Betacoronavirus , Coronavirus Infections/complications , Pneumonia, Viral/complications , Adult , Aged , Aged, 80 and over , C-Reactive Protein/analysis , Coronavirus Infections/mortality , Female , Humans , Male , Middle Aged , Oxygen/blood , Pandemics , Pneumonia, Viral/mortality , Retrospective Studies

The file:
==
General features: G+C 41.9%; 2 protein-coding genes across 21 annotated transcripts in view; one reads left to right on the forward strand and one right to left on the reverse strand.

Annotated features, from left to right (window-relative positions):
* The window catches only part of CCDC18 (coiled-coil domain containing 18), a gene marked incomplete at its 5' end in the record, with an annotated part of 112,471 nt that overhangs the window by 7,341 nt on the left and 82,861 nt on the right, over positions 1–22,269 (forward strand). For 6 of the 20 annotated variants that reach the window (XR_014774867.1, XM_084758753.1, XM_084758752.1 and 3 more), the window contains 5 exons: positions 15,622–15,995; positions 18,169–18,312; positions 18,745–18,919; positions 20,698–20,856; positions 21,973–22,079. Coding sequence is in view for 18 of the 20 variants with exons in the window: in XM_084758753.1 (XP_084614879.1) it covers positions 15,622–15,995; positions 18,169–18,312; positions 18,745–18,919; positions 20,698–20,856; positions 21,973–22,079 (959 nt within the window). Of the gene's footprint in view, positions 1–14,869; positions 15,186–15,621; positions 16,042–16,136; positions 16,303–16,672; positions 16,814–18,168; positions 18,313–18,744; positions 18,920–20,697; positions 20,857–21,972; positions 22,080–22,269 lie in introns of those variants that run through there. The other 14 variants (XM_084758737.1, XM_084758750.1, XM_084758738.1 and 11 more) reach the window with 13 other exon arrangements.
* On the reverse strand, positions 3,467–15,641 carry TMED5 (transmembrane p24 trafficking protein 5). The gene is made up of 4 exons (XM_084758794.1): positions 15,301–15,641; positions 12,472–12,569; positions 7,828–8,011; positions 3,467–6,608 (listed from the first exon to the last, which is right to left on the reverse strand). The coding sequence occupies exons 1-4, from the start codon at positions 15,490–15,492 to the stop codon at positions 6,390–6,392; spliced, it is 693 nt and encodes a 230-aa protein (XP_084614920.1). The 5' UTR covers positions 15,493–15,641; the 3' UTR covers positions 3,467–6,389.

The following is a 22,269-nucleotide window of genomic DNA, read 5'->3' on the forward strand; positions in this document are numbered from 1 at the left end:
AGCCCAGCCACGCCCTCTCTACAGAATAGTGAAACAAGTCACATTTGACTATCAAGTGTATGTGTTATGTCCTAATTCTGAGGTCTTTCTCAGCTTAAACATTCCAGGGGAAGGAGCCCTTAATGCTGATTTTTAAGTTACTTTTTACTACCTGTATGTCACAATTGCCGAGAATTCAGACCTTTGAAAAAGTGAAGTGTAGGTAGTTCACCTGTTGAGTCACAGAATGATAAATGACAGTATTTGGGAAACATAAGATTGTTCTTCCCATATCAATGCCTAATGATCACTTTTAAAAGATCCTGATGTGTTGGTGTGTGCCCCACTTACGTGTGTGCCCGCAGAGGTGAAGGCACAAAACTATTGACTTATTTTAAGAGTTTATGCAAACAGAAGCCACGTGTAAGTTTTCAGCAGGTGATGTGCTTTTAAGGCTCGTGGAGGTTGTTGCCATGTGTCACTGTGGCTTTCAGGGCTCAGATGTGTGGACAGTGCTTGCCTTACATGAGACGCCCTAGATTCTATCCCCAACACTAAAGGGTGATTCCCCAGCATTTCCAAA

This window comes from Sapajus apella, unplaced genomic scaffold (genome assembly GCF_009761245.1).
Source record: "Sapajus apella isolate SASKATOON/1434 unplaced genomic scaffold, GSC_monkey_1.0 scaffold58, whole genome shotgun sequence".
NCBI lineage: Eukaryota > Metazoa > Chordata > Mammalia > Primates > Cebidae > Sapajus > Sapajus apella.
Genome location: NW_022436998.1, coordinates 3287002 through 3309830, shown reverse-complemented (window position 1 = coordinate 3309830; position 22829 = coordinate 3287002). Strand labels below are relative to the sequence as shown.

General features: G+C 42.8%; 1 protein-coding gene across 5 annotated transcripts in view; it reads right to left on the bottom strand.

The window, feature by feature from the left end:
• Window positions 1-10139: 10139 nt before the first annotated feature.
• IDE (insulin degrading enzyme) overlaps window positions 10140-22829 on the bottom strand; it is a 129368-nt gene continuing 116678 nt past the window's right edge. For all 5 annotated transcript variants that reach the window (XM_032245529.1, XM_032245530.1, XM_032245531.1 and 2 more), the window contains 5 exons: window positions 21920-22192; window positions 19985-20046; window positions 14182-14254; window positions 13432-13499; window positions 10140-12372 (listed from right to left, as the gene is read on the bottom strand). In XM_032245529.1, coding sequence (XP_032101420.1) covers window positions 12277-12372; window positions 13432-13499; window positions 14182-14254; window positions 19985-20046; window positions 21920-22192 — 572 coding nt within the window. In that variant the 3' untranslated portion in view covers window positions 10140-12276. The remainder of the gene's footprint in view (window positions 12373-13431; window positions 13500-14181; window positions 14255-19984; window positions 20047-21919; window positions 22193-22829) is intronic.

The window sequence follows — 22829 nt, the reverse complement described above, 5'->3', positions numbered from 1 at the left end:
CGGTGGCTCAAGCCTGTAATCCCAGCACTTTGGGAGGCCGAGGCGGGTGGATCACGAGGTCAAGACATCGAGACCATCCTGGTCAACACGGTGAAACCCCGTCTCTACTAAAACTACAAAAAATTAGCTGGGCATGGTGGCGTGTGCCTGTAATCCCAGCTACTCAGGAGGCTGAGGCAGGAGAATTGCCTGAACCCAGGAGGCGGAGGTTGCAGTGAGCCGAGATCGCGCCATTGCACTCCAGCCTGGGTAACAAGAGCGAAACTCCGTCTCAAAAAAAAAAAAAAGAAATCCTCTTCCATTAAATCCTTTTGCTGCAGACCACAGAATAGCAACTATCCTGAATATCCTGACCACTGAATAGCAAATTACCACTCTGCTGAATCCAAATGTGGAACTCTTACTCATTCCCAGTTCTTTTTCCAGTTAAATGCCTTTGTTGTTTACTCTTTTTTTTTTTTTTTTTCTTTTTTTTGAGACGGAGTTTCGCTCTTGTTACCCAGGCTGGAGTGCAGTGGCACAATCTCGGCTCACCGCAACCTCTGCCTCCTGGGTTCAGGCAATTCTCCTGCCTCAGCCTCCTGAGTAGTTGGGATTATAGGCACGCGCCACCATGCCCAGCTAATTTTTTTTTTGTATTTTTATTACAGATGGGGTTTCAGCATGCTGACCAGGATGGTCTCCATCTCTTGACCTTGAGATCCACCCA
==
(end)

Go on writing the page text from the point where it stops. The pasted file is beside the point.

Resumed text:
12.
Journal of Nepal Medical Association ; 58(225):360-362, 2020.
Article | WHO COVID | ID: covidwho-620850

ABSTRACT